This post was originally published on Twitter’s blog for their #TwitterVoices: With Our Words series.

My path into digital community building was carved out for me by my parents, in real life. My community, #blkcreatives (pronounced hashtag Black creatives) reflects the values they modeled in their partnership: honesty, relatability, respect, and authenticity –– and Twitter has been the tool we use to build out those values, influencing a generation to use their work for the betterment of everyone around them, online and off.

When my mother married my stepfather by law, but my Dad by love, they decided to both leave their current homes and find a middle ground. We were coming from Chicago, my first hometown; their compromise made Memphis my second. It was closer to our Mississippi roots and far enough away from the city for me to appreciate taking alternate routes.

Our consistent traveling from one home to another during my childhood meant that I was always being introduced to a new cast of characters in the story of my life. But after graduating from college, I didn’t see any stories that reflected the reality that I wanted to actually live. That’s what inspired me to create #blkcreatives. The heart of this brand is a virtual community of Black creative professionals looking to create full, healthy, and sustainable lives –– much like what my parents set out to do.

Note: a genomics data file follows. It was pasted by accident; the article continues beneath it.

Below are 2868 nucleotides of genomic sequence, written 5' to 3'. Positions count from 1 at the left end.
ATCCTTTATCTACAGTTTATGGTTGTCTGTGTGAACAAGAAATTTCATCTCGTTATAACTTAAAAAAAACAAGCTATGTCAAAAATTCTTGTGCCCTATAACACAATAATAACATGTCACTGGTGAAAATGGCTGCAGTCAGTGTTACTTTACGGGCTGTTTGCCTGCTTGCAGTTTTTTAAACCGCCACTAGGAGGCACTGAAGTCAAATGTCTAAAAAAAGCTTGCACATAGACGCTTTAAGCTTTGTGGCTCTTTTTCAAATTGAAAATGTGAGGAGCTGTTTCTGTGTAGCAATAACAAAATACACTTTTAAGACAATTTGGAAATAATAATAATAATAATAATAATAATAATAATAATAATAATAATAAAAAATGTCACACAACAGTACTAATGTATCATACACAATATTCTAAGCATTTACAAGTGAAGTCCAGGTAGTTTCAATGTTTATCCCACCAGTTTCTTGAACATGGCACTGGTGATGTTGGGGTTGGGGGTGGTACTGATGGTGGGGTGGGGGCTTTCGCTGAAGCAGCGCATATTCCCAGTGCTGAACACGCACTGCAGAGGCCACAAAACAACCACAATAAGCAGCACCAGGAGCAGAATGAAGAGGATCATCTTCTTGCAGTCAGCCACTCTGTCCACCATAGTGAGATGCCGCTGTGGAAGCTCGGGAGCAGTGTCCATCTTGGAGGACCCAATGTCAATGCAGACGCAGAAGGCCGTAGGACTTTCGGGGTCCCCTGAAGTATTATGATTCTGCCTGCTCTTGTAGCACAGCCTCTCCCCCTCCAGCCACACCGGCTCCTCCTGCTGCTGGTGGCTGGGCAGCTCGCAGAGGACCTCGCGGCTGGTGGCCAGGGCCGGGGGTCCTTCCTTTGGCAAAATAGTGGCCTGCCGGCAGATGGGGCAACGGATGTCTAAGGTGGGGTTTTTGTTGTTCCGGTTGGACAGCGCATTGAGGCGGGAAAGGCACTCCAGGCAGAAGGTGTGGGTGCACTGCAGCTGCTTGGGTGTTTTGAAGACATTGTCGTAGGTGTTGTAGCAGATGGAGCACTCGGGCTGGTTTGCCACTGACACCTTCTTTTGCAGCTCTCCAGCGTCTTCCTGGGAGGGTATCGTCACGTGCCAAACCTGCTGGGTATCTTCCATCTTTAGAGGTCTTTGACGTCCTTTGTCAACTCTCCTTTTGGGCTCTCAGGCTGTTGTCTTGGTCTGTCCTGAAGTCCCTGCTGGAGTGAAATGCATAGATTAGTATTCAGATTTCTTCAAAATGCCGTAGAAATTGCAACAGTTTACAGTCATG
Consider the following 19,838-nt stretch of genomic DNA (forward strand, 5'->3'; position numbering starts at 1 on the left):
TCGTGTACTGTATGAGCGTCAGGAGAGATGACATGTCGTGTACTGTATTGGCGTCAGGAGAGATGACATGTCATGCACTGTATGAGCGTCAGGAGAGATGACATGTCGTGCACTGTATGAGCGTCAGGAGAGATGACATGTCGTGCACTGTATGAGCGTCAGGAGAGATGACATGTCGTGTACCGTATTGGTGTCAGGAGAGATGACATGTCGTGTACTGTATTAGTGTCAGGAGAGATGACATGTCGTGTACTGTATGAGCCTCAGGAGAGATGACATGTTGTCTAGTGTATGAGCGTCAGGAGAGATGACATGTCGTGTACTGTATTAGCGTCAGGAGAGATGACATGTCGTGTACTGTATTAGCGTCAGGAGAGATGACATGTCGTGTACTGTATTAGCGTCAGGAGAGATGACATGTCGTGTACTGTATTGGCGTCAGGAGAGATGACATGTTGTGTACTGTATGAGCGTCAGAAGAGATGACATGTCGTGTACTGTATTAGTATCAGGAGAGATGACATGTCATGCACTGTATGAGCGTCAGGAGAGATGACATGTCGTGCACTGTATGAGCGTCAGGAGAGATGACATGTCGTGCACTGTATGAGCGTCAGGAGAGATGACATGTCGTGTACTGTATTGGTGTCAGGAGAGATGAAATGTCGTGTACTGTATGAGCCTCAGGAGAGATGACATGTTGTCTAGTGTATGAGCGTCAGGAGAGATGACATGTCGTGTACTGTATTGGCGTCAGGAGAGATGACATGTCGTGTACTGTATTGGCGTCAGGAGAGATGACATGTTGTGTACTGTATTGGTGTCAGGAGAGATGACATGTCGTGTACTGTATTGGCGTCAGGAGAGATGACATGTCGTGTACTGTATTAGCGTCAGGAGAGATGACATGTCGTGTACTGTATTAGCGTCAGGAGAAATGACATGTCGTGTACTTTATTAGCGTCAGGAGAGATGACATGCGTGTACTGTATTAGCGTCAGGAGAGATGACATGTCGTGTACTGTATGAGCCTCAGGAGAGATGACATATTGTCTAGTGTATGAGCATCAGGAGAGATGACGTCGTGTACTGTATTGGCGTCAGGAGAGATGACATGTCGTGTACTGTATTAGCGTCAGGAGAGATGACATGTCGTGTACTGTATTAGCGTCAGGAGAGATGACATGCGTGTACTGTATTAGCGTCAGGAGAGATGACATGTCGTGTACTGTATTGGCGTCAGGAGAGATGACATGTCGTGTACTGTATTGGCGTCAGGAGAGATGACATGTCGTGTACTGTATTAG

Melissa Kimble

Twitter has become a vital tool for how we not only build, but sustain the #blkcreatives community. My parents’ strategy, experiences, and perspectives, was a strong example for me at 10-years-old. Who I am is a direct reflection of their decision to build a life in the South, and it created my desire to observe the details in all of my surroundings, and ultimately fueled my love for storytelling.

I’m someone who’s always been a bit of an outlier in the digital industry, but Twitter has opened the door to opportunities for me, which in turn have allowed me to hold the door open for others. In the middle of the wildest summer ever––summer 2020––something even wilder happened.

Two of my Tweets were turned into billboards to support Black Lives Matter. This was already a big deal, but what I didn’t expect is how much it raised the visibility of our mission. Now, I know that sounds like a cliché, but during a time of complete lockdown, seeing a physical, tangible statement meant everything to me.

#blkcreatives Photo by @chancsmith_

The response to it was enormous and really served as a proof of concept for me. And because our visibility was raised, it made it easier for people to support our mission of empowering and uplifting Black creatives from a financial, emotional, AND mental standpoint. From that moment we were able to not only donate funds to those in need but we also were able to connect creatives to viable opportunities by way of our job board and direct referrals. @blkcreatives is so special to our industry because we take every opportunity and resource that’s given to us, and pour it back into our community in some way. We create with an intention to serve this demographic of Black creatives –– a demo that is often commodified before they are genuinely supported. Our representation brings our humanity to the forefront. Beyond black squares and diversity and inclusion causes, there are real, actual people who need support and we’re committed to sharing and telling their stories. Context is just as important as content, especially in this digital age.